At just 13 years old, I had been in and out of the hospital for major depressive disorder and entered treatment. I was consumed by hopelessness in every aspect of my life. I remember being most overwhelmed when I fought against the emotions I was feeling. The longer I avoided addressing the negative emotions that plagued me, the more intense they became.
It was difficult to connect with my parents. My dad couldn’t understand the emptiness, loneliness and hopelessness I felt. Though he could see that I was in pain and suffering — and he acknowledged that. After recognizing the degree to which I was struggling, my parents worked tirelessly to get me help. We participated in inpatient, outpatient, individual and family therapies to try and shift my depressive moods, but nothing seemed to work.
With few options left, I began what would become a year and a half of intensive treatment. The first four months of this journey took place at a residential program just outside of Boston. The clinicians here recognized that depression and anxiety don’t occur in a vacuum and it’s important for the entire family to be involved in the healing process. During those six weeks, my parents learned the same skills alongside other parents and visited me every week to practice these new relationship dynamics.
The biggest shift came after we learned the skill validation. My parents were able to create space for what I was feeling, allowing me to feel accepted and safe in our relationship. From there, we had enough of a foundation to work through conflicts, miscommunications and other things that had pushed us apart.
Validation can be a complex concept, but boiled down, it’s the practice of creating space and appreciating someone else's thoughts, feelings, beliefs and experiences. Simply put, acknowledging that someone's (or your own) feelings are valid.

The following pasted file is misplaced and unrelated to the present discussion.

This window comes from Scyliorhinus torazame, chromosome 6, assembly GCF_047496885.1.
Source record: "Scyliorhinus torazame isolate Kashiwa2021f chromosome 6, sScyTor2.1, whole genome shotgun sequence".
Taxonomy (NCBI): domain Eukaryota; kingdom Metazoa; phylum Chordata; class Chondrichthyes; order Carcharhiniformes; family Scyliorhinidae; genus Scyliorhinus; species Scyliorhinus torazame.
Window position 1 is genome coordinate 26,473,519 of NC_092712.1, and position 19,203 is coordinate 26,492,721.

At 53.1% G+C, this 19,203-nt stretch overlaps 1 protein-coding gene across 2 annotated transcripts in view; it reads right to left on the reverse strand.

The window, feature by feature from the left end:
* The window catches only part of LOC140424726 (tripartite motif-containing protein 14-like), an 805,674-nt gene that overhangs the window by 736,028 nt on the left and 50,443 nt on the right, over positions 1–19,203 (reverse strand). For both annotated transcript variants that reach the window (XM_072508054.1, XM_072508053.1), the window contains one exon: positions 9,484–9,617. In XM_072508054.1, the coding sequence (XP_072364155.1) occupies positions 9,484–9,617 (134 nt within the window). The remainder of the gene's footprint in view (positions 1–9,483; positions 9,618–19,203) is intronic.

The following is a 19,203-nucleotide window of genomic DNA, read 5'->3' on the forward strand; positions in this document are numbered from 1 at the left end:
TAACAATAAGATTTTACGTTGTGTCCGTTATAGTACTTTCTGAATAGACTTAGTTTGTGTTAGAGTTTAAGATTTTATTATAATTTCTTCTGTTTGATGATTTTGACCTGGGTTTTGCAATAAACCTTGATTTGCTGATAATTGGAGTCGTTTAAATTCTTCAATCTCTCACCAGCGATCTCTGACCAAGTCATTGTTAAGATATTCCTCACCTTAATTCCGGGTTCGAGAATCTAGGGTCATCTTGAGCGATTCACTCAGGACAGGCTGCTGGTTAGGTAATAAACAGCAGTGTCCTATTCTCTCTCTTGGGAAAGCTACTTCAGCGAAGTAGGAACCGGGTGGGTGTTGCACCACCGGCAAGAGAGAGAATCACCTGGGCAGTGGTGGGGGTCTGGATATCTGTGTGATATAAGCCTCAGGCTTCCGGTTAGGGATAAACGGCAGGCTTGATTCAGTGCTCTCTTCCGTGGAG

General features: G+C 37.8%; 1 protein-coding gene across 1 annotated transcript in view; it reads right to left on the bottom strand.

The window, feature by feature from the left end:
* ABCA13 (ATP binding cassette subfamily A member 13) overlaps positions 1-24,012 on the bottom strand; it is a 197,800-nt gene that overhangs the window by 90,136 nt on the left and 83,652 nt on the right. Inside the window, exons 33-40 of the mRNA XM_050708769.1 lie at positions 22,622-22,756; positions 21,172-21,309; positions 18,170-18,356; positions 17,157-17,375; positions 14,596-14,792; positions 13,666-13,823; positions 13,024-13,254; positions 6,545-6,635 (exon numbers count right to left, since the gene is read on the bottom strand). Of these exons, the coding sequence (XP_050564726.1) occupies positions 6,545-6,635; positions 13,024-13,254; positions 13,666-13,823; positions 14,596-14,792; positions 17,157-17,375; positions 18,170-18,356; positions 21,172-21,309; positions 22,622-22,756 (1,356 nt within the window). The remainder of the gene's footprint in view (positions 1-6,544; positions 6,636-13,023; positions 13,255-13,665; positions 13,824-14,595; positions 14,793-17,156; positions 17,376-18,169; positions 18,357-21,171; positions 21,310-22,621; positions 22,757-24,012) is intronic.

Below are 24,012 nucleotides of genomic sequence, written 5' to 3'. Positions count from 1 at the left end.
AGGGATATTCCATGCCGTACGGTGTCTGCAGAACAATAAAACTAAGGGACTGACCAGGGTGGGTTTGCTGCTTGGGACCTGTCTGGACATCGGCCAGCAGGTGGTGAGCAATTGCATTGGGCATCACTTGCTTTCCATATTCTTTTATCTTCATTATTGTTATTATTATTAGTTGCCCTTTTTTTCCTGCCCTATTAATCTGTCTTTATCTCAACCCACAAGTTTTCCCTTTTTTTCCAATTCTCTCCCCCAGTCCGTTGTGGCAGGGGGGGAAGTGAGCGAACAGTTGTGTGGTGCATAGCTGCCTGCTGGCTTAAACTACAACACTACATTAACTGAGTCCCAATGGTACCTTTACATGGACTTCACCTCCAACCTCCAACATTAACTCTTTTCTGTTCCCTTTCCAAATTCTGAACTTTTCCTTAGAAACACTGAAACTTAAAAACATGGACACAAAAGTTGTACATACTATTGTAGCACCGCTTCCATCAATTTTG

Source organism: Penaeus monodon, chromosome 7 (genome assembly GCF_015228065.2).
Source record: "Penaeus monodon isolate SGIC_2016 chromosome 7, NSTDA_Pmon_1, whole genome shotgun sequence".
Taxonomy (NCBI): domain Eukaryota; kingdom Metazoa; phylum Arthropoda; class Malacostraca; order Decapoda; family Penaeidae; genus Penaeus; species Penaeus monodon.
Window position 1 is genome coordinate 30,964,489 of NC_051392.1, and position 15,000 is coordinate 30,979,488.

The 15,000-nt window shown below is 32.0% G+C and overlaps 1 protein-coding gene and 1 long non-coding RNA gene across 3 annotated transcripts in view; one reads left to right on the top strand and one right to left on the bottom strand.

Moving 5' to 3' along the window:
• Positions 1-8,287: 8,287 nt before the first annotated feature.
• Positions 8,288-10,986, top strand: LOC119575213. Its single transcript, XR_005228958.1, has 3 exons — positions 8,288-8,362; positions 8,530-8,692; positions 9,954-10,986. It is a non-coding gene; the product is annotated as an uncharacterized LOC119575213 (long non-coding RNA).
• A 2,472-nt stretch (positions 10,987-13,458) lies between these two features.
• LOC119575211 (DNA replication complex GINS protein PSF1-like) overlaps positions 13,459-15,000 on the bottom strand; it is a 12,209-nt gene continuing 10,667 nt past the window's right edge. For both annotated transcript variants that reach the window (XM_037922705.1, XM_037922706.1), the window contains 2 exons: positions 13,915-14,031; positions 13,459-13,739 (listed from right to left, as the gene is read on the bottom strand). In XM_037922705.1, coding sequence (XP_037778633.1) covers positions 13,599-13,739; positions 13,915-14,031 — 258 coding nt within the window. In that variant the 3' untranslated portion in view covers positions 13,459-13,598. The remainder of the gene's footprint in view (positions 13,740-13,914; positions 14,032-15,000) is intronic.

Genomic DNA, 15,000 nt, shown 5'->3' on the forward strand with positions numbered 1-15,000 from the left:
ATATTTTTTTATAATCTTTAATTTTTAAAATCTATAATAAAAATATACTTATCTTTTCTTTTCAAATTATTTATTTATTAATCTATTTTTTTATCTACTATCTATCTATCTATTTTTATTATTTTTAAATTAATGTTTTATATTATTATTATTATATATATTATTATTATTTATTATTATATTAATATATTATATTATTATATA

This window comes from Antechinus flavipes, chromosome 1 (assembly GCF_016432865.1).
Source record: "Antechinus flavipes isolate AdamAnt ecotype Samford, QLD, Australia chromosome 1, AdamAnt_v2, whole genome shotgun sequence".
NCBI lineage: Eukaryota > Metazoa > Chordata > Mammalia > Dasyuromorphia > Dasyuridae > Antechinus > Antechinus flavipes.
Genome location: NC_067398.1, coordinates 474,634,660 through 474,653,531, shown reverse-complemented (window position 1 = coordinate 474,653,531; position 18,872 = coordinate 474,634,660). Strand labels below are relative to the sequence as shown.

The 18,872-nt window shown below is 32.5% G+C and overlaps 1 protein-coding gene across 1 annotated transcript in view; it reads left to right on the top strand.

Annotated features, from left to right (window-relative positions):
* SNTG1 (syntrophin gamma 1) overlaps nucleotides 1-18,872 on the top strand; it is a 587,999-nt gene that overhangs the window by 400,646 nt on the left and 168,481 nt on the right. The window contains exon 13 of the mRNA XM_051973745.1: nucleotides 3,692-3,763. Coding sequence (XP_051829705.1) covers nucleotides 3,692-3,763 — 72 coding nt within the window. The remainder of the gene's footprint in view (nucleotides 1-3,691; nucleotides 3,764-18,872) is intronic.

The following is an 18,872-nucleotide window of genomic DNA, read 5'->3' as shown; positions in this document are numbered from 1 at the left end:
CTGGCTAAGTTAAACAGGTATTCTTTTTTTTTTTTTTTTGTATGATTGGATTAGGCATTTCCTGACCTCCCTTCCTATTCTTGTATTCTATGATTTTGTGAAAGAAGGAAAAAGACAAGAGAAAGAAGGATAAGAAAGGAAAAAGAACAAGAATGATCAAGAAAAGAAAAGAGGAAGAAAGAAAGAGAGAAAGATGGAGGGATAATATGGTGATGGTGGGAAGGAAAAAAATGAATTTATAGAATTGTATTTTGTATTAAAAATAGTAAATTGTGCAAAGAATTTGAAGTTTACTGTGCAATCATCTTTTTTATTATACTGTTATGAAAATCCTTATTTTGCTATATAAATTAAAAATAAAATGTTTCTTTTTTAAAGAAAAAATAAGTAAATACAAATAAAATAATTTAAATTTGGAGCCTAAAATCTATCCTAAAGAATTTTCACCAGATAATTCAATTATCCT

I experienced an equal shift in my relationship with myself when I began to practice self-validation. Each time I thought to myself: "You shouldn’t be feeling depressed. Why aren’t you getting better by now? You don’t deserve this support," I rewired these beliefs. Instead, telling myself, “It's OK that I’m feeling this way. Healing takes time and I’m exactly where I’m supposed to be in my journey. I am deserving of love and support in life.” Slowly but surely, I taught myself that emotions were OK and safe to experience. I was able to recover from that depression because I was no longer fighting two battles — one debating the validity of my emotions and one to break free from my suffering.
All in all, validation is all around a game-changer for everyone involved.
How to support a teen who is struggling
For anyone supporting a teen navigating a mental health challenge and looking for advice — I direct you to validation. This will improve your relationship making it more likely your teen will go to you for support. It will allow your teen to feel seen, heard and loved, making them feel less isolated and helpless. And lastly, it creates a foundation to navigate further challenges together.
My parents and I followed the guidelines of dialectical behavioral therapy, as outlined in a DBT skills workbook by Marsha M. Linehan:
- Pay attention: Look interested in the other person (don't look at your phone while listening). Be alert to facial expressions, body language and more.
- Reflect back: Say back what you have heard the other person say or do, to be sure you understand exactly what the person is saying. No judgmental language or tone of voice!